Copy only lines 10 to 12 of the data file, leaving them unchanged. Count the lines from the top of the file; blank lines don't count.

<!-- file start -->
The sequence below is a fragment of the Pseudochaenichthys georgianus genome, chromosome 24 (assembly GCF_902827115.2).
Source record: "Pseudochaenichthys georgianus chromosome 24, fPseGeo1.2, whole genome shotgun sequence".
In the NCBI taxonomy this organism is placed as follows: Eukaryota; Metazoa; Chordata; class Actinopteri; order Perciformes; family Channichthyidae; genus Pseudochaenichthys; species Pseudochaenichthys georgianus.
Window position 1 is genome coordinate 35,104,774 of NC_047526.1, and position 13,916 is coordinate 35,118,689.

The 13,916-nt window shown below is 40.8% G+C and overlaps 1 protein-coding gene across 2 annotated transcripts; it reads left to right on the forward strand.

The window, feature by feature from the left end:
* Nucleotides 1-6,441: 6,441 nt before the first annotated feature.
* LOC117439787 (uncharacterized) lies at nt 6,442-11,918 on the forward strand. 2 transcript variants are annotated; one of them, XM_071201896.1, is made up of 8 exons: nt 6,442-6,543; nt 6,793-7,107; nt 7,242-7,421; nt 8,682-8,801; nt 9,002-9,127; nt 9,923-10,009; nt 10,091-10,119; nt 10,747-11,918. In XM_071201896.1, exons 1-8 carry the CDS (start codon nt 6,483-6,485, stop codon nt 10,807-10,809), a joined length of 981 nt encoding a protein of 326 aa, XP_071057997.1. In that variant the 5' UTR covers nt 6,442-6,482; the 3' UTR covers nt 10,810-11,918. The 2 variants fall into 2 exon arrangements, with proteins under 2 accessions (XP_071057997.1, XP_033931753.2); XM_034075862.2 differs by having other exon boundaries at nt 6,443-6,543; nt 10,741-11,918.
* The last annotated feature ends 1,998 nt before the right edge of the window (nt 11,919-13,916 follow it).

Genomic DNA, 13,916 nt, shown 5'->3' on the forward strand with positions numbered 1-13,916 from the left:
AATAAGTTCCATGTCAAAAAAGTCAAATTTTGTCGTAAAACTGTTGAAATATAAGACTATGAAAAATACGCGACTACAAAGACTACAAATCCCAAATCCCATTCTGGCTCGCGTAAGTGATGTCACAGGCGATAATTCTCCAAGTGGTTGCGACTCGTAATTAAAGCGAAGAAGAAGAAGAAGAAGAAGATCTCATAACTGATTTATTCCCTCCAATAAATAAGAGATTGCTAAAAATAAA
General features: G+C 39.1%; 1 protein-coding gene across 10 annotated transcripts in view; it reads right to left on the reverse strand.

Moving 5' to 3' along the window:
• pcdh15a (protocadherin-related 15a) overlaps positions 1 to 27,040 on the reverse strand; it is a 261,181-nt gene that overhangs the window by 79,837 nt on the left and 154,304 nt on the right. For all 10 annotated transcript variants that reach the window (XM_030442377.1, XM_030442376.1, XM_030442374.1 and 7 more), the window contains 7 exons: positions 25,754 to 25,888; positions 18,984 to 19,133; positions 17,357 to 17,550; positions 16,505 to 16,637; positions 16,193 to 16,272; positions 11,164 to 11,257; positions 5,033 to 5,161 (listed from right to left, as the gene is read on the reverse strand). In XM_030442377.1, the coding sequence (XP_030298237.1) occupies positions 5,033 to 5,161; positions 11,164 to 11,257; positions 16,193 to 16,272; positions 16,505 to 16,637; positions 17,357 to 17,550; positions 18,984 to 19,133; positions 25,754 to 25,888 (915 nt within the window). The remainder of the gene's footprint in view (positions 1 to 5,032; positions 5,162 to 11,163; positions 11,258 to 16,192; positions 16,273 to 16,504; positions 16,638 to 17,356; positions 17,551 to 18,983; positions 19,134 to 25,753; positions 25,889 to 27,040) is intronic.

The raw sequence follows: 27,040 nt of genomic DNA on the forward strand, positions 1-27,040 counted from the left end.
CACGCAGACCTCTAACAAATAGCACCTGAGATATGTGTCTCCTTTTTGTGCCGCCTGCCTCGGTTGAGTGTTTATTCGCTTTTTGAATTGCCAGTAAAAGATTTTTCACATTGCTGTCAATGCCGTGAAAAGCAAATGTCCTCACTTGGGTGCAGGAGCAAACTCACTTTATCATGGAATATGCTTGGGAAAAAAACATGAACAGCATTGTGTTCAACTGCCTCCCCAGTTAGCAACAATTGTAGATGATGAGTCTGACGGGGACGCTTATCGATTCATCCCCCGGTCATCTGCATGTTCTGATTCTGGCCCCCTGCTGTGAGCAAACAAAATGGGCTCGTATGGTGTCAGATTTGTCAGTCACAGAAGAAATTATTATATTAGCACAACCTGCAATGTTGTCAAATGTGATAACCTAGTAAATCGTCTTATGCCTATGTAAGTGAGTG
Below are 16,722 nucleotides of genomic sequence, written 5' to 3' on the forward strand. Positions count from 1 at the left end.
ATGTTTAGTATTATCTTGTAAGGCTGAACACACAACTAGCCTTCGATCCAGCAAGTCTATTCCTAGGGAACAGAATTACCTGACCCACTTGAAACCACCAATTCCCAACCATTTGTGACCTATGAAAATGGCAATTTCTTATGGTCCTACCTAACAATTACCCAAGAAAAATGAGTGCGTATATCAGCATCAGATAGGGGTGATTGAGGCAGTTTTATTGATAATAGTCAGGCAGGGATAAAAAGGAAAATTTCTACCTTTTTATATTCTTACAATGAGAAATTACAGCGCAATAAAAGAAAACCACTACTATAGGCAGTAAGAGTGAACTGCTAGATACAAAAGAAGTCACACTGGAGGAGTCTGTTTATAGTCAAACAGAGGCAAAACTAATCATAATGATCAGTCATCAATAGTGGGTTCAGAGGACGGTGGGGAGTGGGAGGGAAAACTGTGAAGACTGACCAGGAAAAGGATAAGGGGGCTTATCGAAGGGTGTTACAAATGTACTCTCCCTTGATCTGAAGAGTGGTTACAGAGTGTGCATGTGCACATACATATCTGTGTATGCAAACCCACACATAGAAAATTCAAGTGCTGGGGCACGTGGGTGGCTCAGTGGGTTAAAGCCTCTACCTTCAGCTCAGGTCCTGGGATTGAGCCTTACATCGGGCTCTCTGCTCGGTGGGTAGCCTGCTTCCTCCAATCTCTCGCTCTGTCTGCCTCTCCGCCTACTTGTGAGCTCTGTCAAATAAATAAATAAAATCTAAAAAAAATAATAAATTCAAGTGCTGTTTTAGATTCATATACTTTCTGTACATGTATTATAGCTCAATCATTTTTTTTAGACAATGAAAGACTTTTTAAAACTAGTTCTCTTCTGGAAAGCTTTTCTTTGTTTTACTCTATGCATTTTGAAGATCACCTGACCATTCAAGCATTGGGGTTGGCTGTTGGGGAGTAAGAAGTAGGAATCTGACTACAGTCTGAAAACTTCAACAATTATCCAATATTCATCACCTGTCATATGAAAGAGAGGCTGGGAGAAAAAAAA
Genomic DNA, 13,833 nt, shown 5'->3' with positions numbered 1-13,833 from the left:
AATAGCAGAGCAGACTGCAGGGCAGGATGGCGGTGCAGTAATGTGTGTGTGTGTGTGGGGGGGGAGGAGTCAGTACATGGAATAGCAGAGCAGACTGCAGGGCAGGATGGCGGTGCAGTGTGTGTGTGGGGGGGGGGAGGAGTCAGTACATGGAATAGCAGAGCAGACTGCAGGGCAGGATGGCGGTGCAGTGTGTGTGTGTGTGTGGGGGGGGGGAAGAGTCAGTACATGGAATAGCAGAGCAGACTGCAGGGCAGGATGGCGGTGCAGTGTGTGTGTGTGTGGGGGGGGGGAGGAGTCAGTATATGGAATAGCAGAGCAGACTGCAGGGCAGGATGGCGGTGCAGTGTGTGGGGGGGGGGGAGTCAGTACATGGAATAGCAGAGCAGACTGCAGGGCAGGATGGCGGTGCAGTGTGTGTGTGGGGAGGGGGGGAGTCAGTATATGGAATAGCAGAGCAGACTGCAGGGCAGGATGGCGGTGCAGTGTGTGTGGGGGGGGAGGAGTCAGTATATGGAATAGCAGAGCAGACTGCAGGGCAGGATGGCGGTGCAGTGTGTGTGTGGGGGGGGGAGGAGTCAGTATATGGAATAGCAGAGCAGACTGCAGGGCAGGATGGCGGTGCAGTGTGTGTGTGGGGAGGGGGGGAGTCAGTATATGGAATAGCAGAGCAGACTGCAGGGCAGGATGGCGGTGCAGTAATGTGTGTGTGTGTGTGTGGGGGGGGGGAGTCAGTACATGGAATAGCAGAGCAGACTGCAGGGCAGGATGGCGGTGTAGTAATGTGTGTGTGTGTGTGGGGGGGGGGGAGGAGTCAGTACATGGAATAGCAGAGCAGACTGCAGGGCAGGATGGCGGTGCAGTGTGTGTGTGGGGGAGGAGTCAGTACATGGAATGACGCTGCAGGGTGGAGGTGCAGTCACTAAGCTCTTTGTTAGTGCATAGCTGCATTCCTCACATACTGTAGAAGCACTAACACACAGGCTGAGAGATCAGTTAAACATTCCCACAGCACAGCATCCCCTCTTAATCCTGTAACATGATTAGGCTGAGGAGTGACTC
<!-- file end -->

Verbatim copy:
Genomic DNA, 13,916 nt, shown 5'->3' on the forward strand with positions numbered 1-13,916 from the left:
AATAAGTTCCATGTCAAAAAAGTCAAATTTTGTCGTAAAACTGTTGAAATATAAGACTATGAAAAATACGCGACTACAAAGACTACAAATCCCAAATCCCATTCTGGCTCGCGTAAGTGATGTCACAGGCGATAATTCTCCAAGTGGTTGCGACTCGTAATTAAAGCGAAGAAGAAGAAGAAGAAGAAGATCTCATAACTGATTTATTCCCTCCAATAAATAAGAGATTGCTAAAAATAAA
General features: G+C 39.1%; 1 protein-coding gene across 10 annotated transcripts in view; it reads right to left on the reverse strand.